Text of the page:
I guess in that way it does engage the reader more. It kind of reminds me of when a friend gripes about their sibling to you, and how terrible he/she is, and then you finally meet the sibling and they turn out to be really cool. I was just about to type ‘it’s all about prospective’ but then I realized that’s what we’ve been talking about this whole time! First person is just a very opinionated perspective to write in.

          I love the idea of putting different characters in the same situation, I’ll have to keep that one in mind!

  7. Inspired by your superb blog and excellent questions about modes of narration, I have created a blog to sharpen and practice narration skills. It’s light, fun and meant to experiment a bit. So, here is the challenge. Please feel free to stop by and share with others: http://tamararokicki.wordpress.com/2012/02/16/narration-mode-writing-exercise/

    • Aly Hughes says:

      I already commented on your post, but I’d like to say, again, how I love that you added 2nd person in there too. I think next week I’ll do a blog post just on the much-overlooked 2nd person narrative, and I’ll definitely share a link to your post in there. Thanks again for sharing this!

      • Thank you for your comments and for following the blog!

        Second person is indeed neglected. I suppose that it would be extremely difficult to write an entire novel in second person. But second person is still alive and well used in other ways. Poetry and music are creative arts that still incorporates second person. Most of it, in fact, is written in such form. It’s such a powerful narration mode, but it just isn’t convenient for the everyday novel. With that said, you’re absolutely right. It probably is the MOST intimate form of writing. It would be interesting to see more expansion on this mode. I look forward to reading your future blog.

  8. st00ge says:

    Most of James Ellroy’s books are told from multiple perspectives, it works well. Each character gets their own alternating chapter so you’re not just jumping around from person to person, which is tricky and ends up sloppy.

    I mostly write in first person because i like the reader to know all of the internal stuff going on but sometimes i’ll write in 3rd person if it’s not such an internal story. It depends on how many characters there are and what style of story it is.

    • Aly Hughes says:

      You know, I’ve never been able to finish a James Ellroy novel. I think it’s a combination of his style and the fact that I’m not that into crime stories. But I do think the setup of alternating chapters with perspectives is a good one. You’re right, it is too easy to get sloppy when jumping around with people.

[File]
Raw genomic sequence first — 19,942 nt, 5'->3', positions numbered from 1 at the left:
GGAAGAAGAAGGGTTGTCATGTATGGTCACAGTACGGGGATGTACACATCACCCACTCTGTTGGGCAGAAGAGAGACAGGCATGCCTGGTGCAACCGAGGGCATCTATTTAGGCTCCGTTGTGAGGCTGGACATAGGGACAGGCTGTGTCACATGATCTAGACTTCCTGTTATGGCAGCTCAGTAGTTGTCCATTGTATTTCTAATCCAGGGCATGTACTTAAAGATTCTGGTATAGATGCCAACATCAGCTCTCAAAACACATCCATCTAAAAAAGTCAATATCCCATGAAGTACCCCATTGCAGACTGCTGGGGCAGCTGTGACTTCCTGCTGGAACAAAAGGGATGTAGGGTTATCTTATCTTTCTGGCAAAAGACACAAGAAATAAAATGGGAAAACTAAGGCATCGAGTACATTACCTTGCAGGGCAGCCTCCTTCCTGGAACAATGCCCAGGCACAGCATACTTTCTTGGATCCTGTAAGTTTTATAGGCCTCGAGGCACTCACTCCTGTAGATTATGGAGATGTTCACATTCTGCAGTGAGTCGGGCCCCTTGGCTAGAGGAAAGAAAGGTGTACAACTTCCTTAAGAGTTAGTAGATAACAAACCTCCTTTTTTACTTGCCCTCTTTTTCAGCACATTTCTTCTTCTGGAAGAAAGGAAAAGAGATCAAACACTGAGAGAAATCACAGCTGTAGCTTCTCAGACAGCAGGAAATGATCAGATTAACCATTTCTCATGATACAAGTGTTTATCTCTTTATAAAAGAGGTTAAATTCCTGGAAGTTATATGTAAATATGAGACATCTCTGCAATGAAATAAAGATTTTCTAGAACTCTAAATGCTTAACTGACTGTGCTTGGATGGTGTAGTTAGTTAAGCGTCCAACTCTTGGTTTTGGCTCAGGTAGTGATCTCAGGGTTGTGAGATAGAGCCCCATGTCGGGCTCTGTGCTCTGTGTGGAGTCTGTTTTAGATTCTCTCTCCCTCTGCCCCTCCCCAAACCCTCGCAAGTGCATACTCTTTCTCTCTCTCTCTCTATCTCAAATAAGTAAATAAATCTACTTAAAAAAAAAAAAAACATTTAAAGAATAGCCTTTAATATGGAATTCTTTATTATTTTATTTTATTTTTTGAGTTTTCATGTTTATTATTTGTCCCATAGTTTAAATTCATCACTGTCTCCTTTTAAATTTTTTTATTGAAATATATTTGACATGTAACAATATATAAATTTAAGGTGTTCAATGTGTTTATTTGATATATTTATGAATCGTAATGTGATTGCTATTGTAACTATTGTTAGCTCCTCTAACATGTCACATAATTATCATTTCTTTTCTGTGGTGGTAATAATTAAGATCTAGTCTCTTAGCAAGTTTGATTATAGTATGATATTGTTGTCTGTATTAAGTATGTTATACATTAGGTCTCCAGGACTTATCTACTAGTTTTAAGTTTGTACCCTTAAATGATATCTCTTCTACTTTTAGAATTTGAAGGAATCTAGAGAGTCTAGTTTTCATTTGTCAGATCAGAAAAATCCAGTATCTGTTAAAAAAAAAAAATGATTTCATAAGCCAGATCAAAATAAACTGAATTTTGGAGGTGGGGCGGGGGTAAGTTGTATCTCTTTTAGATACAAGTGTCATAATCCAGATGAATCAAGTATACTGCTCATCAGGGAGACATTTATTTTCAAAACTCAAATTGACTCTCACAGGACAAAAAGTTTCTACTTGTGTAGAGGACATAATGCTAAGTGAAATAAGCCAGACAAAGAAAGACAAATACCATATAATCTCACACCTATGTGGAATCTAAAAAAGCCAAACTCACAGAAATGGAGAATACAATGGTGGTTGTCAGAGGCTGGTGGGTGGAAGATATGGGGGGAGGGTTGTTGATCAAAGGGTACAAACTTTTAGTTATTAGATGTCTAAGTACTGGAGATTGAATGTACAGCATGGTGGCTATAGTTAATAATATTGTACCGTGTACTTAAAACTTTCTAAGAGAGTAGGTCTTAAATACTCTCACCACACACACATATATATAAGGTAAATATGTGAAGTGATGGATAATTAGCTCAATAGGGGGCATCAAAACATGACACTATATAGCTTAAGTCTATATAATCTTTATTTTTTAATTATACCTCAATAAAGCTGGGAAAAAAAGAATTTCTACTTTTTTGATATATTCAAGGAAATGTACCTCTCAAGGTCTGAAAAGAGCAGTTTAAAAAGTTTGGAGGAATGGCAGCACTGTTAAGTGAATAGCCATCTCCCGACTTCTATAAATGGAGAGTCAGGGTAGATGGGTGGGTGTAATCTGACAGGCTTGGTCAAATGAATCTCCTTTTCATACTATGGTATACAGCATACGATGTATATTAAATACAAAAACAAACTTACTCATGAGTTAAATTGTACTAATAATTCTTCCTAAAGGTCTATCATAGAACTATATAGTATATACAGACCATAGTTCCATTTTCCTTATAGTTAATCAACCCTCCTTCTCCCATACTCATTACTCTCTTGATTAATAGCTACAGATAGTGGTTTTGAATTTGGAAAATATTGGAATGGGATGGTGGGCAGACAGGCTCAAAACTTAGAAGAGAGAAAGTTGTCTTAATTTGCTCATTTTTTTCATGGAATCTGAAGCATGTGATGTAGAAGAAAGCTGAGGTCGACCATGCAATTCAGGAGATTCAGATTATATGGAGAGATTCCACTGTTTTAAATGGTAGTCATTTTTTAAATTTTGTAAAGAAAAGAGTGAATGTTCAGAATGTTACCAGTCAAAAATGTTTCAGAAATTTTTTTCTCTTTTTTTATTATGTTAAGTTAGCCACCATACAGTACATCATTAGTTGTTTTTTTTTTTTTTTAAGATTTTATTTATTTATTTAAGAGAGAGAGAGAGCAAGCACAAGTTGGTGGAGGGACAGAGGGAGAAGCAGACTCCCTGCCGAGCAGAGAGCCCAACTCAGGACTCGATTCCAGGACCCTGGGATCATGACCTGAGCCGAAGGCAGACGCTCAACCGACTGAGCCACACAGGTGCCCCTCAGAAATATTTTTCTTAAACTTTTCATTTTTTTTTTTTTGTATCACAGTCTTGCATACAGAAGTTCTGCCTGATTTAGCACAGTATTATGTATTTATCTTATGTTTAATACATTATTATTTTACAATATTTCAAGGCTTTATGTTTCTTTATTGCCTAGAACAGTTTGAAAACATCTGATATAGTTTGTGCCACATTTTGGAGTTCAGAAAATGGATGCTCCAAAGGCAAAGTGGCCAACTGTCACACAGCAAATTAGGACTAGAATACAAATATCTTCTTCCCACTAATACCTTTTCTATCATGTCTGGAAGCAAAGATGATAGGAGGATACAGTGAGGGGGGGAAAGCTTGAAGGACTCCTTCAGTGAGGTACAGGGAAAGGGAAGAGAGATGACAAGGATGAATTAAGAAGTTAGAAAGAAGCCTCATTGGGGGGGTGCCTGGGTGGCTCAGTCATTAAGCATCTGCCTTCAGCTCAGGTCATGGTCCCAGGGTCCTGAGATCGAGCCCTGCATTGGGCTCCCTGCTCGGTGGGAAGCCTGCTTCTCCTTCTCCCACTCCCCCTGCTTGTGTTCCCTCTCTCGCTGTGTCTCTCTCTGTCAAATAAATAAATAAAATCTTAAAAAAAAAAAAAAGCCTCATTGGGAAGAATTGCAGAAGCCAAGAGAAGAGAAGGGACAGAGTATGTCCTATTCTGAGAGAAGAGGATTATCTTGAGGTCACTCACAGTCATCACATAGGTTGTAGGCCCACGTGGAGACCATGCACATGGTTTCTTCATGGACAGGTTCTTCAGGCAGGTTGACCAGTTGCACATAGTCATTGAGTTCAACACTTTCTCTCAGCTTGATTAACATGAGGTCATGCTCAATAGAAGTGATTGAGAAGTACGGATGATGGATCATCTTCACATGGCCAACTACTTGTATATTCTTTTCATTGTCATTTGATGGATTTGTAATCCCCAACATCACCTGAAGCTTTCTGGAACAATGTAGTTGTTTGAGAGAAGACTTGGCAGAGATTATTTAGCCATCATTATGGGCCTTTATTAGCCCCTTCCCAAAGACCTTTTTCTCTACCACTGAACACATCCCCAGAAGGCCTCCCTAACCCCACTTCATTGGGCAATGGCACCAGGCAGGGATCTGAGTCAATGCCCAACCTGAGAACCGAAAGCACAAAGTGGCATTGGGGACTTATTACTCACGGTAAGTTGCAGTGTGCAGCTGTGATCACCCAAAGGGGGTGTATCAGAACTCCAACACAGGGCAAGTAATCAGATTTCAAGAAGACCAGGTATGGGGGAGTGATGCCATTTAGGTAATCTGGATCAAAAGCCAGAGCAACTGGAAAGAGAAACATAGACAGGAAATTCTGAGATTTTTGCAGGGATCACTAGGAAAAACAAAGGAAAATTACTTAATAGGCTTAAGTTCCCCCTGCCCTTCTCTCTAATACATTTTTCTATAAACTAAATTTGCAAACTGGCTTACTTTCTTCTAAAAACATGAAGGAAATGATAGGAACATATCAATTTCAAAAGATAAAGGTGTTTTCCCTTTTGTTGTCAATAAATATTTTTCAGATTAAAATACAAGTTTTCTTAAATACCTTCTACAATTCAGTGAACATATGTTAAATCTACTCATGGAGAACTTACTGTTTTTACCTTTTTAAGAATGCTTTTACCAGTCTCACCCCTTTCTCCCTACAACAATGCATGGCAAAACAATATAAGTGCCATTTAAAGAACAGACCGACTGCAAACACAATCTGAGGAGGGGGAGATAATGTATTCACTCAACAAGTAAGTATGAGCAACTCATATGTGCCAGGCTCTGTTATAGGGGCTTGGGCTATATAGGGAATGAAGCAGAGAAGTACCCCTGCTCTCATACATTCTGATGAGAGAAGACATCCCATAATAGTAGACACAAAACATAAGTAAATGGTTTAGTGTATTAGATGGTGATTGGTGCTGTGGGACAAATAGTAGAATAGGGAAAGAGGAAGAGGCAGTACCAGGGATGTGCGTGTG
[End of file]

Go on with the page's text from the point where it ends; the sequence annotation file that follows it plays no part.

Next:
I think it definitely appeals to readers to be able to see into a characters mind, whether it’s written in first or third person. However I find that when I write in first person, a little much of me gets through into the character. Third person allows me to take that step back and really watch how I write a character. So, that’s something I know I need to work on. Perhaps I should start writing in first person more often!

    • This is kind of what I’m doing in my current project. There will be (as far as I know now) four or five parts, each in third person limited on a different character. So, each character will get a good long stretch on stage, not jumping around quickly. Of course, this may change. So far I really just know the first two parts. I mostly only do first person with someone who’s more of an observer.

  9. Personally, I like to write in 3rd Omniscient. This has always been a natural writing style for me, as I love to be able to delve into other character minds and study their reactions to certain events. I haven’t cruised around your blog yet – but have you done character studies or profiles before? (Here is a link to some brief character profiles – http://leighkhunt.weebly.com/talent-characters.html) It’s all very well writing in 3rd Limited, but that style is also very much like writing in 1st person.
    I find that as a reader, books written in 1st person can be a very effective way of telling the story as it engages the reader outright into the characters mind. (Sometimes the opposite can happen though, as the reader may not ‘like’ the character!)
    However, I find that writing in it is a very ‘self-centred’ way of writing, and I have a hard time exploring my character needs and development.

    • Aly Hughes says:

      I do write out character profiles, though they’re not as organized as yours! I also like to write shorts with the characters in them, generally just like a run through of a typical day in the life of the character. It helps me “find” them better when I’m not only describing them, but having them interact with others/daily situations outside, usually before, the story.

      I agree that first person can be very effective, but, and I suppose this will change as I gain more experience, I have problems with transferring too much of myself into the character if I write in first person. Not necessarily their personalities and the way they think, but in the way they speak and what vocabulary they use. I mentioned this in reply to st00ge’s comment above, but writing in third person allows me to take that step back and really examine how I’m writing the character.

      It’s funny you should mention that, about not liking the character when written in first person! The Hunger Games is a great example for me, where I loved the plot and other characters, but I disliked the main character which really dampened my enjoyment of the books. I find that happens more often than not with first person narratives, but maybe I’m just not very empathetic and not a very relatable person! That’s a depressing though, haha!

  10. schillingklaus says:

    Classic omniscient (of the Fielding/Thackeray/Bulwer-Lytton type) is my one true way to go; no editor, no professor, and no workshopaholic will be able to dissuade me from writing in that manner.